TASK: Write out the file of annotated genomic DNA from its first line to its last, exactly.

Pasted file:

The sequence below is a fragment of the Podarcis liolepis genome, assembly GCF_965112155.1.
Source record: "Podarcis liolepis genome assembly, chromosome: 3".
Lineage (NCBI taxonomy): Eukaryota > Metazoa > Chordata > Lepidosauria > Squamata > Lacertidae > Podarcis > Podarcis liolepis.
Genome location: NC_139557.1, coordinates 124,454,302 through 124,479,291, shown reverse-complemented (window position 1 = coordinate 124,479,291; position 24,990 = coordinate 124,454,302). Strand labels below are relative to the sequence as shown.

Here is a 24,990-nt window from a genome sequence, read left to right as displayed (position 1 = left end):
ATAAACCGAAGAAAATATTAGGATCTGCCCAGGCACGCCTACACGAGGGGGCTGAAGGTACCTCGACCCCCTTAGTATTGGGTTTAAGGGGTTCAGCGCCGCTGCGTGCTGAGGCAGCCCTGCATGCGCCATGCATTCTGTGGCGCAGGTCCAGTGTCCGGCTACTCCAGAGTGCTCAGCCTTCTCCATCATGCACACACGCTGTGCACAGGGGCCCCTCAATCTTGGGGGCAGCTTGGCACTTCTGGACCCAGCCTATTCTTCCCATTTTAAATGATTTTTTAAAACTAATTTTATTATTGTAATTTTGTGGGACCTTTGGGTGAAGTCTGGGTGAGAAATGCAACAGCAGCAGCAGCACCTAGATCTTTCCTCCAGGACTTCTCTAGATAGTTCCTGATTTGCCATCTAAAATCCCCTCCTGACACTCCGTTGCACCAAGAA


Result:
The sequence below is a fragment of the Podarcis liolepis genome, assembly GCF_965112155.1.
Source record: "Podarcis liolepis genome assembly, chromosome: 3".
Lineage (NCBI taxonomy): Eukaryota > Metazoa > Chordata > Lepidosauria > Squamata > Lacertidae > Podarcis > Podarcis liolepis.
Genome location: NC_139557.1, coordinates 124,454,302 through 124,479,291, shown reverse-complemented (window position 1 = coordinate 124,479,291; position 24,990 = coordinate 124,454,302). Strand labels below are relative to the sequence as shown.

Here is a 24,990-nt window from a genome sequence, read left to right as displayed (position 1 = left end):
ATAAACCGAAGAAAATATTAGGATCTGCCCAGGCACGCCTACACGAGGGGGCTGAAGGTACCTCGACCCCCTTAGTATTGGGTTTAAGGGGTTCAGCGCCGCTGCGTGCTGAGGCAGCCCTGCATGCGCCATGCATTCTGTGGCGCAGGTCCAGTGTCCGGCTACTCCAGAGTGCTCAGCCTTCTCCATCATGCACACACGCTGTGCACAGGGGCCCCTCAATCTTGGGGGCAGCTTGGCACTTCTGGACCCAGCCTATTCTTCCCATTTTAAATGATTTTTTAAAACTAATTTTATTATTGTAATTTTGTGGGACCTTTGGGTGAAGTCTGGGTGAGAAATGCAACAGCAGCAGCAGCACCTAGATCTTTCCTCCAGGACTTCTCTAGATAGTTCCTGATTTGCCATCTAAAATCCCCTCCTGACACTCCGTTGCACCAAGAA